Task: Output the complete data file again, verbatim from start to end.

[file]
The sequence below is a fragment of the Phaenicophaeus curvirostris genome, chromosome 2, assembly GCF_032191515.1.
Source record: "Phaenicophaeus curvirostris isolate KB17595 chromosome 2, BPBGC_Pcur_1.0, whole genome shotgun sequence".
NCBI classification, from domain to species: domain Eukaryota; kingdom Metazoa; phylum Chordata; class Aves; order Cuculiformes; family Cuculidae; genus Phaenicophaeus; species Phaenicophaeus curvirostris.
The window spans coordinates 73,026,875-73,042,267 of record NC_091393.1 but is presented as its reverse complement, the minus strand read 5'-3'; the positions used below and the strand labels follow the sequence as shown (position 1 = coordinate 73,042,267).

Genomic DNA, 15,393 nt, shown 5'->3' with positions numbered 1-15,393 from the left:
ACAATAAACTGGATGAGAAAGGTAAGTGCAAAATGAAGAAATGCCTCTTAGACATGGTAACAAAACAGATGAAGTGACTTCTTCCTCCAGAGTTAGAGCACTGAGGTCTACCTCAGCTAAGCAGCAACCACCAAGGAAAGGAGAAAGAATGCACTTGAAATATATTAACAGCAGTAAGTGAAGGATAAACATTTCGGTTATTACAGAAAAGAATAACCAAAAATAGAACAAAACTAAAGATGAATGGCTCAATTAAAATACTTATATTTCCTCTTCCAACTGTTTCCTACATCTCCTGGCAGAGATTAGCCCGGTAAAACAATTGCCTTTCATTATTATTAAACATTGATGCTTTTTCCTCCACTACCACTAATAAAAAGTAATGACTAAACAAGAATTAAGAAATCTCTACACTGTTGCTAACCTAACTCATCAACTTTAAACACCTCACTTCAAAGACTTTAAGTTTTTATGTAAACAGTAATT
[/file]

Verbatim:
The sequence below is a fragment of the Phaenicophaeus curvirostris genome, chromosome 2, assembly GCF_032191515.1.
Source record: "Phaenicophaeus curvirostris isolate KB17595 chromosome 2, BPBGC_Pcur_1.0, whole genome shotgun sequence".
NCBI classification, from domain to species: domain Eukaryota; kingdom Metazoa; phylum Chordata; class Aves; order Cuculiformes; family Cuculidae; genus Phaenicophaeus; species Phaenicophaeus curvirostris.
The window spans coordinates 73,026,875-73,042,267 of record NC_091393.1 but is presented as its reverse complement, the minus strand read 5'-3'; the positions used below and the strand labels follow the sequence as shown (position 1 = coordinate 73,042,267).

Genomic DNA, 15,393 nt, shown 5'->3' with positions numbered 1-15,393 from the left:
ACAATAAACTGGATGAGAAAGGTAAGTGCAAAATGAAGAAATGCCTCTTAGACATGGTAACAAAACAGATGAAGTGACTTCTTCCTCCAGAGTTAGAGCACTGAGGTCTACCTCAGCTAAGCAGCAACCACCAAGGAAAGGAGAAAGAATGCACTTGAAATATATTAACAGCAGTAAGTGAAGGATAAACATTTCGGTTATTACAGAAAAGAATAACCAAAAATAGAACAAAACTAAAGATGAATGGCTCAATTAAAATACTTATATTTCCTCTTCCAACTGTTTCCTACATCTCCTGGCAGAGATTAGCCCGGTAAAACAATTGCCTTTCATTATTATTAAACATTGATGCTTTTTCCTCCACTACCACTAATAAAAAGTAATGACTAAACAAGAATTAAGAAATCTCTACACTGTTGCTAACCTAACTCATCAACTTTAAACACCTCACTTCAAAGACTTTAAGTTTTTATGTAAACAGTAATT